It helps quite a bit, she said, that the production attracted 12 great actors who reallhy bring the show to life. That assisted in her main goal, ensuring that the play didn’t drag as it deals with 12 men at a table, talking.
“That’s the biggest thing, how to not let it get stagnant, because they’re all sitting around a table,” she said. “One positive thing about Breakthrough that I like is it’s such a small theater. I saw ‘The Diary of Anne Frank’ there last year and I felt like I was in the attic with them. I think Breakthrough really lends itself to a play like this. You feel like you’re in the jury room. When you see those men, you see the nuances in them. You see their eyebrows raised.”
And her cast, she added, is phenomenal.
“We had 28 men show up for the auditions,” she said. “I could have cast this show twice. There’s an incredible amount of talent out there. There’s not a lot of action in this show, and no singing. But what they bring is incredible realism. These guys are amazing.”
“12 Angry Men” will performed at 8 p.m. on Fridays, Saturdays and Mondays, and 3 p.m. on Sundays, at the theater at 419A W. Fairbanks Ave., Winter Park. Tickets cost $18 for general admission, $15 for seniors, $12 for students, and $10 for anyone who has worked with Breakthrough Theatre in the past. The Monday night shows are $10 for everyone.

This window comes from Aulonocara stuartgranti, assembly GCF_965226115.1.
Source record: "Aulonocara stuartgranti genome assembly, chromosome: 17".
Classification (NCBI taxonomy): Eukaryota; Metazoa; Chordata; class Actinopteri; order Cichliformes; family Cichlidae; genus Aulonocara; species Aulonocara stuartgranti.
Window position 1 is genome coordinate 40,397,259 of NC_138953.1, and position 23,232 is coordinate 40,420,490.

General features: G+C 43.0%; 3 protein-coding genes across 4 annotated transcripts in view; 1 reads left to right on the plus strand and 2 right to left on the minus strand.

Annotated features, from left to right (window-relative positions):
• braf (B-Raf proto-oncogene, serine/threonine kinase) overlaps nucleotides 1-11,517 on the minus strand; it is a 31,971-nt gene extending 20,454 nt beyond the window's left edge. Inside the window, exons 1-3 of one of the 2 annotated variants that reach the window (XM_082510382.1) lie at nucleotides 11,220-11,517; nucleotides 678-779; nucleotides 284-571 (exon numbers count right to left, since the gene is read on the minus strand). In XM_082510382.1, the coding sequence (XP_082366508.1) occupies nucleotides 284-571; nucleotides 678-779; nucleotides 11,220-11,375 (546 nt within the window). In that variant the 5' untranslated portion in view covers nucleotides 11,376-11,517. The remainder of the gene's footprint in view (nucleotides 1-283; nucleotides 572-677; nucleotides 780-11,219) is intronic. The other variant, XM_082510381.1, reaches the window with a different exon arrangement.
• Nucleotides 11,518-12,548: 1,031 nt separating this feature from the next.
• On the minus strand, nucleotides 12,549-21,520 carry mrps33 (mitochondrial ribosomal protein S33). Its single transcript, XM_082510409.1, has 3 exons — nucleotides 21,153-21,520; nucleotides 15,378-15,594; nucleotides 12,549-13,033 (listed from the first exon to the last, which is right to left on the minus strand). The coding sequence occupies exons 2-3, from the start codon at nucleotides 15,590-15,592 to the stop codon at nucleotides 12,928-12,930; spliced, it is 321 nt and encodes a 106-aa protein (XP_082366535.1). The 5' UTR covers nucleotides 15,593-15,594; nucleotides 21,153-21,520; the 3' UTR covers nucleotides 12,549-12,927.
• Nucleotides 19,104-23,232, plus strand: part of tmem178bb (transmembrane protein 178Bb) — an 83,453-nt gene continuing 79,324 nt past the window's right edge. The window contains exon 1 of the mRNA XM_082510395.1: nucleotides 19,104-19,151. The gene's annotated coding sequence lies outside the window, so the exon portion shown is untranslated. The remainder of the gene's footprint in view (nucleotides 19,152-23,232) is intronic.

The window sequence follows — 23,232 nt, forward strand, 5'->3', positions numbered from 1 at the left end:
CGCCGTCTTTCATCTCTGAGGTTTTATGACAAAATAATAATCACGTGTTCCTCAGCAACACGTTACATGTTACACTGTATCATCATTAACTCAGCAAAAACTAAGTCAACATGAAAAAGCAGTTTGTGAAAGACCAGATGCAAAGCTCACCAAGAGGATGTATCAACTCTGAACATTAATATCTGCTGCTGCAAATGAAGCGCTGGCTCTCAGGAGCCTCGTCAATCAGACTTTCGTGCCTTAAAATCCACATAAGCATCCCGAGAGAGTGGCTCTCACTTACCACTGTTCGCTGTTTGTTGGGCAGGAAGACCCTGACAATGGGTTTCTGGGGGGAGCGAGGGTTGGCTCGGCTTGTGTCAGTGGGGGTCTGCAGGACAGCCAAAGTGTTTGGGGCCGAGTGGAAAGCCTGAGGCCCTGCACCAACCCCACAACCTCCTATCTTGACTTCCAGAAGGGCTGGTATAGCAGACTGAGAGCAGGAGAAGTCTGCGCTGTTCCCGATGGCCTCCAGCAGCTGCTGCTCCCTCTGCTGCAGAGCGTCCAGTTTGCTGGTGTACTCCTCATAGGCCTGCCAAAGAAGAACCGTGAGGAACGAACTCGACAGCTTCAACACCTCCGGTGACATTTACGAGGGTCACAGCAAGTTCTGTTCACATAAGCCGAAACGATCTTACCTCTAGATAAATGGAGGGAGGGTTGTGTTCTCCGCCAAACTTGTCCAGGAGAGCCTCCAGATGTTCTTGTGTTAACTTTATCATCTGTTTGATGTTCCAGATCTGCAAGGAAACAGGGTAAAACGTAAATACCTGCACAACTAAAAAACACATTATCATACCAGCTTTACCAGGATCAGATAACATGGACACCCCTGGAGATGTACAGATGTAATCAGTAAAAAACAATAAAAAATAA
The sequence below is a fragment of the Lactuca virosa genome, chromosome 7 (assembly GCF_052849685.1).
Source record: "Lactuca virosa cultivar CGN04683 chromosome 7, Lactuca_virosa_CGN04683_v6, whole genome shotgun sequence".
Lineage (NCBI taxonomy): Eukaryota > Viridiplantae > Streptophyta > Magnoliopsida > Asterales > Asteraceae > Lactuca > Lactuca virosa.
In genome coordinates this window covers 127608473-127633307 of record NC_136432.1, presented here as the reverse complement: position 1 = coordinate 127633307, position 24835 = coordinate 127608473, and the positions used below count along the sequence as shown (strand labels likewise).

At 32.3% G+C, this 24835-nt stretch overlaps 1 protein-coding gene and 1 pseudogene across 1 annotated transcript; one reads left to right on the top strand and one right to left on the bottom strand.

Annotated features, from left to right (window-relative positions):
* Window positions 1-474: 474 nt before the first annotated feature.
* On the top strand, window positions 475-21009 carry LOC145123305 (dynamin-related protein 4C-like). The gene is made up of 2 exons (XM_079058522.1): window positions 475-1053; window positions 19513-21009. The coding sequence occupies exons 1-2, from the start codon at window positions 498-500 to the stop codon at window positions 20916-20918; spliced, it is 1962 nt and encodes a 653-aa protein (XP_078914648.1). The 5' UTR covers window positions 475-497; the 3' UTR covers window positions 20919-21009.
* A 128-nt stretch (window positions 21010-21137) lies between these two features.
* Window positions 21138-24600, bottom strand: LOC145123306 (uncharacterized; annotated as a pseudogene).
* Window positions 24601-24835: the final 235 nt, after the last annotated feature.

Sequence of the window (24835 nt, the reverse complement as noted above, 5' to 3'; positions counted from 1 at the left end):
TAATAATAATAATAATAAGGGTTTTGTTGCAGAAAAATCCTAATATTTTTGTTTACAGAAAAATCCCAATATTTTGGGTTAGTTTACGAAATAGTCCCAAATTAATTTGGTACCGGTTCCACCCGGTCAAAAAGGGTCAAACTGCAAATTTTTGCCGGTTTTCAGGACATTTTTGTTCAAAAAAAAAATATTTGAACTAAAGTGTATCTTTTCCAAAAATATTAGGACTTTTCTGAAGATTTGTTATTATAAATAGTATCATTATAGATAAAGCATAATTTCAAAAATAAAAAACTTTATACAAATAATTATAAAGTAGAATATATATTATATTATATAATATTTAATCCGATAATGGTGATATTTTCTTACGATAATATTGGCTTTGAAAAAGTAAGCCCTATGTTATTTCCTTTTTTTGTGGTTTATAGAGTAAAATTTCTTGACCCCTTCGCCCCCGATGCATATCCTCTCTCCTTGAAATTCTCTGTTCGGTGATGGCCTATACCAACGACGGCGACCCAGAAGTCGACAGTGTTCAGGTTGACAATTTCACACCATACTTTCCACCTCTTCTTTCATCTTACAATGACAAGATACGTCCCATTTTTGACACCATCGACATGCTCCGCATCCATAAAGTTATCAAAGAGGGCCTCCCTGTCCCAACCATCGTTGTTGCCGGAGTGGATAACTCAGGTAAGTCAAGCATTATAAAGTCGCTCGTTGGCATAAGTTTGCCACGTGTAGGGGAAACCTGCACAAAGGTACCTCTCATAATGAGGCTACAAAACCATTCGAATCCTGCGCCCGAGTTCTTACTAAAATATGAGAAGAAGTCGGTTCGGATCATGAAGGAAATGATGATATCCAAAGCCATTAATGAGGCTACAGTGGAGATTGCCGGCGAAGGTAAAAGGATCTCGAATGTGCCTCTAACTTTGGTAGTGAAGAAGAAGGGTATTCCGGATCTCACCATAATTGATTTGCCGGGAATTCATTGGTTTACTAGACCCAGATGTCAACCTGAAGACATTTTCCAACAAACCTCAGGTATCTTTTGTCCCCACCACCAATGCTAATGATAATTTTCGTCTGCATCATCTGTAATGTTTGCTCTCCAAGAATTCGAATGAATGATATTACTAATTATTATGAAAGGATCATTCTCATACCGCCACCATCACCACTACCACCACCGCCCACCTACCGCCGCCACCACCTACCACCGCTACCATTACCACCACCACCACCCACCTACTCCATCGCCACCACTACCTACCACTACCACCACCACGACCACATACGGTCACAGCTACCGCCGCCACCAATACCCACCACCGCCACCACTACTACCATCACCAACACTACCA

For reservations, call 407-920-4034.

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They’re strong and green-friendly: welcome to College Hunks Hauling Junk.

From two college students in D.C., College Hunks Hauling Junk now has 37 franchise offices nationwide.

ORLANDO — Johnny Ansari has known what it’s like to be a college hunk, available to remove your junk.
“It’s hard, but you don’t need a gym membership,” he said. “I’ve been out on the truck, hauling, and then I worked in the call center, where I was the manager. It’s fun. I learn something every day.”
At age 27, Ansari thinks he’s a tad bit old to still be operating the truck for College Hunks Hauling Junk, the business that delivers college students to the home of anyone looking to remove whatever it is inside their house that they no longer want or need.
But he’s still with the company – and, in fact, recently branched out to become the operational manager of the Orlando office, where he recruits college students to drive the trucks and haul the junk – just like Ansari himself was doing a few years ago.
“It’s definitely a cool company,” he said. “It’s fun. It’s young entrepreneurship. Now it’s to the point where it’s on the bigger level for me, which I’m stoked about.”
College Hunks Hauling Junk was started seven years ago by two college students in the District of Columbia who used a van to haul junk out of people’s homes. From those humble beginnings, a nationwide company has grown.